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How to fur a head well with fleece?

Helllllllllooooo okay so I am making my very first fursuit head currently, here's some visual of the progress so far:

http://lackinglavenderlaurelsactually.tumblr.com/image/35999673628
http://www.youtube.com/watch?v=xRQ9Ng_7Iu4 (I apologize for having the voice of a ten year old, I know, I hate it too, I am 16)

As you can see, it is an extremely awkward sort of duck bill shape, which incidentally is for a duck billed dinosaur fursona, but anywho, since I never done this before I have kind of stopped at this point because I am not quite sure how to continue with the fleece and still have it look smooth in the end. With fur i guess it matters a bit less because the fluff covers it but with fleece if I don't use big smooth pieces the seams will easily show. Any advice? (also I have already cut off the tape pattern and most of it isn't very flat mainly the nose because I knew I couldn't put any seams on top so I guess mainly how should I go about furring the nose?)
 
I'm not sure if this would work and i don't want you to ruin your amazing head (it's awesome btw!) But I would tape it, get a black marker pen and make sections for colour (e.g a patch for brown fleece then put a letter like B for brown) Place the fleece how you would ( Or cut it out to the shape you need) Then maybe buy a sewing gun which jabs the thread into the head for a good firm stitch. But like I said maybe not. It's trial and error really.
 

Jesie

I'M A WINNER
I've sewn many fleece projects. Hiding fleece seams may seem like a difficult task but honestly is not hard at all.


The tick is using a hand stitch. I use a locking type of stitch called a blanket stitch.
Looks like this:



Pull tight. And I mean it. As tight as you can get it without the string snapping. In fact you will snap strings. I use to do this with stitches that didn't lock and ended up losing half my progress over a snapped string. The blanket stitch is necessary to keep it from unraveling when your string snaps. Any locking stitch can do, but I like this one because it's simple. And it holds up well for the next step.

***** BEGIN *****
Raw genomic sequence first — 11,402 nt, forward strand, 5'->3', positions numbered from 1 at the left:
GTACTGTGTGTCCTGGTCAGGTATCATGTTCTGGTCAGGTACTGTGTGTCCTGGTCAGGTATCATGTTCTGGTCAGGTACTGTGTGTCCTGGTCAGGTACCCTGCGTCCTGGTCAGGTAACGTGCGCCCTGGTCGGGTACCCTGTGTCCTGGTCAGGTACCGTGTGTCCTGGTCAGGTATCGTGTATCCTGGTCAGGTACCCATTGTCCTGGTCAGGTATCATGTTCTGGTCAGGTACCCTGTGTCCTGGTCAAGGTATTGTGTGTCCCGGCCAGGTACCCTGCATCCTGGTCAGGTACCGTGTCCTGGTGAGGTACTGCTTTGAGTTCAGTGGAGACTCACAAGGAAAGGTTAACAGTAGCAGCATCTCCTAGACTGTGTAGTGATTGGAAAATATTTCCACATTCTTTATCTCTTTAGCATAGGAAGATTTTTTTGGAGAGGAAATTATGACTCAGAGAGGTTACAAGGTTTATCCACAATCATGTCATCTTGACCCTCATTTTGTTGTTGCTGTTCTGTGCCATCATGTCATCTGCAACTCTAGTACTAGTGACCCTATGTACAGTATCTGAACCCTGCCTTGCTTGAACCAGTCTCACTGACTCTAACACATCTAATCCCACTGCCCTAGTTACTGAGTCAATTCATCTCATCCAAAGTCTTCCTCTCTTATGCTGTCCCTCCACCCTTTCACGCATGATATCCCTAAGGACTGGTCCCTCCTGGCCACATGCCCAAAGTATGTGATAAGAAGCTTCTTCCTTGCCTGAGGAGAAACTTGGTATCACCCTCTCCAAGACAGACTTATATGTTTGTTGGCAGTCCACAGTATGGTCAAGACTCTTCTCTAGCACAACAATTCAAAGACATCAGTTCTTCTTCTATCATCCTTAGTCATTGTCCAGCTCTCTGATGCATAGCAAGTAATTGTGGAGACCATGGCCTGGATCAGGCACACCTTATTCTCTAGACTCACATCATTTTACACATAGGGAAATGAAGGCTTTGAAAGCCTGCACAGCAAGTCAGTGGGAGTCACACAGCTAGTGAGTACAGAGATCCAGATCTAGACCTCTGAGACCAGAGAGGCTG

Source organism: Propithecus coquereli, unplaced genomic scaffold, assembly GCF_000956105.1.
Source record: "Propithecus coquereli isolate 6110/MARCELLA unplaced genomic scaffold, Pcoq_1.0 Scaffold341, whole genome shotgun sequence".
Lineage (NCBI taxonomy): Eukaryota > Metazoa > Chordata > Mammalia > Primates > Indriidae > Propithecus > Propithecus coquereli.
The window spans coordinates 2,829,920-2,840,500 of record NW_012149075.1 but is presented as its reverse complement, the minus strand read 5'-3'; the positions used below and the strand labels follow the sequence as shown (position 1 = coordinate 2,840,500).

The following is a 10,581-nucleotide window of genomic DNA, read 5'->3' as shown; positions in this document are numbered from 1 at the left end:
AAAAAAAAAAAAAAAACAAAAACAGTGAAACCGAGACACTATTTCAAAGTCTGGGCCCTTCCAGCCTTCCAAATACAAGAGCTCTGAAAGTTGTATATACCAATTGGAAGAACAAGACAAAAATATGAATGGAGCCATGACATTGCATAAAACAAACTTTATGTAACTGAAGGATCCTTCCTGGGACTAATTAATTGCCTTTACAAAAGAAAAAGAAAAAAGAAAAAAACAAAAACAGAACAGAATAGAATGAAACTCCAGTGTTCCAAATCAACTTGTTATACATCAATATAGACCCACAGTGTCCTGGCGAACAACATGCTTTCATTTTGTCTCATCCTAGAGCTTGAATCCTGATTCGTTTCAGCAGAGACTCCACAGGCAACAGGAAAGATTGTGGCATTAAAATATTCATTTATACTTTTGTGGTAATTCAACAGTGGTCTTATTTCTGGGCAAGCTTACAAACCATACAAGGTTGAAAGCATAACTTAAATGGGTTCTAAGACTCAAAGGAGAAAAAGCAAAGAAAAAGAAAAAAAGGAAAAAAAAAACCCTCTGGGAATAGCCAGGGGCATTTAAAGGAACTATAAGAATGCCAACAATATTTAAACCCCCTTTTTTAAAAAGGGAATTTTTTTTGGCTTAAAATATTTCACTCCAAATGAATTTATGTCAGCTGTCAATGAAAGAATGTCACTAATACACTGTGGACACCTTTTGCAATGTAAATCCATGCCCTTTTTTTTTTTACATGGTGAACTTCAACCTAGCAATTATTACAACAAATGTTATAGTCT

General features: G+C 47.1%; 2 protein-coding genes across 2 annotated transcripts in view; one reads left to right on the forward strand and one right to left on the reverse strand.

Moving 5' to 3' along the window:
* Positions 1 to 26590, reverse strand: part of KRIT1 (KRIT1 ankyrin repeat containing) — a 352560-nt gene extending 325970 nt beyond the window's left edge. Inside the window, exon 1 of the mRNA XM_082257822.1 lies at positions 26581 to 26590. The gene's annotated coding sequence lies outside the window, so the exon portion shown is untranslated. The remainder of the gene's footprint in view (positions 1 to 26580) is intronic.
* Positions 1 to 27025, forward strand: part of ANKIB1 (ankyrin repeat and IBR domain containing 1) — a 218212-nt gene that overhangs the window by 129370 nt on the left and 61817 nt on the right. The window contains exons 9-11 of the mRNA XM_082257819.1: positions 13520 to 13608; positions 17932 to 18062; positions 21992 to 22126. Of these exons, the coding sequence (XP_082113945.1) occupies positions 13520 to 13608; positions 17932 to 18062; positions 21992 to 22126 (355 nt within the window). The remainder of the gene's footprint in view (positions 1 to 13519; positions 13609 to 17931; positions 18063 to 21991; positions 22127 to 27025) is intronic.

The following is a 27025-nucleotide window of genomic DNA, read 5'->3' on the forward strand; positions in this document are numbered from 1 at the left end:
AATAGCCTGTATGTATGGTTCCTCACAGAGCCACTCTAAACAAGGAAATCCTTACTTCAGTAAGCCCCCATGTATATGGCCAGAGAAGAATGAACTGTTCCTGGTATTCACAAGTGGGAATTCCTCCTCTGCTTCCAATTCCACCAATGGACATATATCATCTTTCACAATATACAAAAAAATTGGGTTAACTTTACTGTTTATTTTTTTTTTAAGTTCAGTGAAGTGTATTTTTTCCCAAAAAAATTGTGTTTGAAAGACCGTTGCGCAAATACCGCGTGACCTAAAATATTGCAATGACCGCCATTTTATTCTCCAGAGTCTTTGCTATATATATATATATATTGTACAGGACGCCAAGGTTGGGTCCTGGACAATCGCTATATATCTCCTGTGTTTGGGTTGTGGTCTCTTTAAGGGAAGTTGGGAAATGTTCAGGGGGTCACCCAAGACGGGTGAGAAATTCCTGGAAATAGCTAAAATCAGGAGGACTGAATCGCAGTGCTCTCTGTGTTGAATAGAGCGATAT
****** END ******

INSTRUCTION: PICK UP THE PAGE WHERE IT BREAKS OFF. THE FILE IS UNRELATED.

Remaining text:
Once I have it all sewn I gently go back over the seam with my needle to blend the pieces together. It's kinda like seam picking for fur only you're just going back over it and dragging the needle between the seams. It fluffs out the fleece and creates a hidden seam.
This tactic does not require you to cut the facing fabrics so they butt up against each other flush, but I like to anyways as it makes the fabric over lapping it look less bulky.

Don't use a machine. Your seam will be highly visible and you wont be able to hide it.
 
Or try antron fleece.. It's pretty expensive but has a short pile and is pretty good at hiding seams, you can even shave the pile. Use that with a combination of tacking and stretching the fleece you will have a seamless mask. It's the same fleece they used to make the muppets!
 

Jesie

I'M A WINNER
Yes, you could, but you'll pay out the ass for it.

Regular anti-pill fleece will do the job just as well. And you wont have to sell your first born to get it.
 
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